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Story Publication logo October 28, 2020

The Neglected Symptom of Coronavirus: Guilt

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All of us at the Pulitzer Center have transitioned to working remotely, while our Campus Consortium...

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The Balthazar family at their home in Durham. Image courtesy of Gabby Balthazar. United States, 2020.
The Balthazar family at their home in Durham. Image courtesy of Gabby Balthazar. United States, 2020.

This story was originally published on April 30, 2020 with North Carolina Public Radio - WUNC. Click here to view the original story.

For Durham businessman Joe Balthazar, the worst part of having COVID-19 wasn't the physical symptoms, but the relentless guilt he felt for infecting his coworkers, friends, and family all across the United States.

Balthazar tested positive for COVID-19 on March 19, after showing symptoms of the fatal virus a week prior to his testing.

"I would have gotten tested the minute I started feeling bad," Joe said, "but there were virtually no cases in North Carolina which meant no tests. I honestly never thought in a million years that I would get it."

Coronavirus reached North Carolina on March 4 but reported cases did not spike until days later on March 19, once people were able to receive diagnostic tests. While there were finally tests available in the state, they were not offered to just anyone.

"Unfortunately, what you see on the television is true," said Balthazar, "you could not get a test unless you either had a fever or had a connection."

Many other North Carolinians felt the same way. Jeff Hensley, who lives in Raleigh just 30 minutes away from Balthazar, reported to North Carolina Health News that he was denied a COVID-19 test while showing almost all the symptoms of the virus.

Unfortunately, coronavirus has many similar symptoms to that of a common cold. Nasal congestion, tiredness, and a sore throat are mistaken for the fatal virus regularly, which is why officials are so hesitant to test every individual who displays those mild symptoms. This can be attributed to the sheer lack of tests available around the globe.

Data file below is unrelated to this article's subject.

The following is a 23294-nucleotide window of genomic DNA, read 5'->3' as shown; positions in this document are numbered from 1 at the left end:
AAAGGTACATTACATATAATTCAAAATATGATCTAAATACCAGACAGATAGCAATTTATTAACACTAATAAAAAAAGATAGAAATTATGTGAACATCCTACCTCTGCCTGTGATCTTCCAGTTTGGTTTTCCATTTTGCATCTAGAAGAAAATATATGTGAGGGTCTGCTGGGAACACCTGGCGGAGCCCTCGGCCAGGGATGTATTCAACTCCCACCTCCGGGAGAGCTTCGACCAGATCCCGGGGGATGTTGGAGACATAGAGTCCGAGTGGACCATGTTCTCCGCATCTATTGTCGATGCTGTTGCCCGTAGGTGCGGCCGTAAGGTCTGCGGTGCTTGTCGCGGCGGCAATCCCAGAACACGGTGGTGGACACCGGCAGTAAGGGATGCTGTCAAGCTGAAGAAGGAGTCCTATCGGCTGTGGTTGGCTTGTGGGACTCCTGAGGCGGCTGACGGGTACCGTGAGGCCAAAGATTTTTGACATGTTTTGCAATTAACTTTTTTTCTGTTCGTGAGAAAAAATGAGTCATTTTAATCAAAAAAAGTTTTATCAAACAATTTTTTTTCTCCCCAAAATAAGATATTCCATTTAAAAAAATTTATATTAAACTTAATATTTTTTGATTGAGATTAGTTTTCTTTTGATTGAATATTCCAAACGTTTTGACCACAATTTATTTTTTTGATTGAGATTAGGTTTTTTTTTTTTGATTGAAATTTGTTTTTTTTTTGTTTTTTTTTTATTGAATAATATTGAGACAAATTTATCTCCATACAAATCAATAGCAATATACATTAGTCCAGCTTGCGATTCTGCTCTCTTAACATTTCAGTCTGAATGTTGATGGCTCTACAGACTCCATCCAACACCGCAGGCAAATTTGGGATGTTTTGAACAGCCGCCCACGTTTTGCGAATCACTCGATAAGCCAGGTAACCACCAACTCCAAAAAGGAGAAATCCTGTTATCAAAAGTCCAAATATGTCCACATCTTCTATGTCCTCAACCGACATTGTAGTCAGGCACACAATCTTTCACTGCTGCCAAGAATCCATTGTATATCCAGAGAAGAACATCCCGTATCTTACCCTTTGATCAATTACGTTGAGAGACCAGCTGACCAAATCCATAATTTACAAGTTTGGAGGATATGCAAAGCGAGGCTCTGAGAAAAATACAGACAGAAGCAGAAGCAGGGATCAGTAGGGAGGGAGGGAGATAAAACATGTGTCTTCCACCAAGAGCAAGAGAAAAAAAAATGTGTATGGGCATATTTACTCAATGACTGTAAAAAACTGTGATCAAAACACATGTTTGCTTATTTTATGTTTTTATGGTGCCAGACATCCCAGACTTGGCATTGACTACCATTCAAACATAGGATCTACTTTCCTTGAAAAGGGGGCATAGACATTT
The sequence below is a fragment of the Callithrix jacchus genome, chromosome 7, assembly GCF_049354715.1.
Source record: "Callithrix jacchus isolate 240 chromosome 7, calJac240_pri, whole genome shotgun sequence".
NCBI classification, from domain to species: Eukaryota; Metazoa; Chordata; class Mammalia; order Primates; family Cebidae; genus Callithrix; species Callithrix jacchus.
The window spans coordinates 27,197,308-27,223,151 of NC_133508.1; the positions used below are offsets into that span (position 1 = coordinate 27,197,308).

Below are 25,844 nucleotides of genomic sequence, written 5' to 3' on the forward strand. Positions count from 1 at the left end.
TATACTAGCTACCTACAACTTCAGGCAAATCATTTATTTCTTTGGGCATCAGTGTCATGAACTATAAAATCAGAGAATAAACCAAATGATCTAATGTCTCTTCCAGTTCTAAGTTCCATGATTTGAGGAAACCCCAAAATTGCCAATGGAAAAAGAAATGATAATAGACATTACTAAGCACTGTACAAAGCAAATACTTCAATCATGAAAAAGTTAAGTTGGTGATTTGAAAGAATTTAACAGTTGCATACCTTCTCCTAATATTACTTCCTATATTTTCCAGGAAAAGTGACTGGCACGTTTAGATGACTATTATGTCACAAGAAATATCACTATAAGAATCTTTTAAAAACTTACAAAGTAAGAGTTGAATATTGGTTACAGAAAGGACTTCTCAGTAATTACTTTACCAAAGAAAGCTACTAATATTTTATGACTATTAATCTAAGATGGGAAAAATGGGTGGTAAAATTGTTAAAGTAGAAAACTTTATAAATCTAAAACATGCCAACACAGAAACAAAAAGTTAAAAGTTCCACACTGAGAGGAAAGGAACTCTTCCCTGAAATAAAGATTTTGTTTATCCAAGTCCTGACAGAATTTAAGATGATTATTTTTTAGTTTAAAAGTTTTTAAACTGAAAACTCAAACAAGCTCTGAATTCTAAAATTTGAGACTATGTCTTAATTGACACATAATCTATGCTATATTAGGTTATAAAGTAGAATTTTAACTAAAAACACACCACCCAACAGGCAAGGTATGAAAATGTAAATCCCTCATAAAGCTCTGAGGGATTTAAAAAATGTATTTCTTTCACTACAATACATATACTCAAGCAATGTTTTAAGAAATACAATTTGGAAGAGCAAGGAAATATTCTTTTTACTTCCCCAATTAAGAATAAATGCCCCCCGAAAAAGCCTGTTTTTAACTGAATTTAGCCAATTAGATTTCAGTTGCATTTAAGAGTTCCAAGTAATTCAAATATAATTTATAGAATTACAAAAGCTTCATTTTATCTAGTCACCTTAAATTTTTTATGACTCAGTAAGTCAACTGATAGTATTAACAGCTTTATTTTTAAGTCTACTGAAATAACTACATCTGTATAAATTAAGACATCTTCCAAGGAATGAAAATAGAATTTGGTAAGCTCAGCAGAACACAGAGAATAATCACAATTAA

The nurses at the coronavirus testing center informed Balthazar that he was one of the first North Carolina citizens they had tested so far.

"At the time, I really wish that more people had known the testing center was here," said the contact tracer and nurse from the UNC Medical Center. "We tested very few people in the first couple days of offering the tests. On March 16, Joe would have been one of our first patients."

The UNC Medical Center opened its coronavirus drive through clinic the day Balthazar went in to get tested. Although they were one of the first medical establishments in North Carolina to develop and offer a diagnostic test, UNC Medical was still lagging behind many other states.

"I just wish I could have been tested earlier," said Balthazar. "I mean, I went out to dinners with my friends, I shared food with my family, I travelled back and forth between states. I could have prevented a lot of fear and anxiety for my family and friends if citizens like myself, and more importantly health officials, would have stopped underestimating the reach of the virus."

Balthazar explained how devastating it felt reaching out to all the people he had been in contact with in the two weeks prior to getting tested.

"Making a list of all the people I had unknowingly endangered was possibly the worst feeling I had ever felt," said Balthazar. "I had coworkers with autoimmune diseases, heart transplants, and weak lungs from smoking. People with kids or parents living with them. I had no idea at the time that some of these people would end up getting laid off weeks later. There was nothing I could do but call them and tell them they had possibly been exposed to COVID-19."

Balthazar figured he had contracted coronavirus at his office in Denver, one of the cities hit hardest by the pandemic in its earliest days. He explained how he made a list of 27 names of the people he had been in direct contact with during his time in Denver.

"I even had to call the rental car company to inform them that their car was probably covered in my virus-riddled germs," Balthazar said. "And I am pretty sure they burnt it after I hung up."

The coronavirus can live on surfaces such as car door handles and the steering wheel for up to five days, according to The World Health Organization.

Michelle Balthazar, Joe's wife, explained how awful she felt watching her husband take responsibility for possibly spreading the virus to their friends and family.

"He probably made hundreds of phone calls over the span of a week," said Michelle. "The first calls were to inform the 40 people on his list and the next 100 calls were callbacks or his friends checking up on him. Although the situation was horrible, and [Joe] really suffered mentally and physically, it was amazing to see our friends and his coworkers stand by his side and express their concern for him."

Joe Balthazar praised his friends and family for supporting him through every step of his recovery.

"It was honestly amazing to see everyone I knew, and even people I didn't know that well, surround me with love and kind words." He said. "I just can't say how grateful I am that no one I possibly infected ended up in critical care or spread it to other people who ended up in critical care."

"Honestly, people like [Joe Balthazar] are the reason we're going to end the spread of coronavirus," said his contact tracer. "He took responsibility for his coronavirus case and probably saved the lives of a lot of people."

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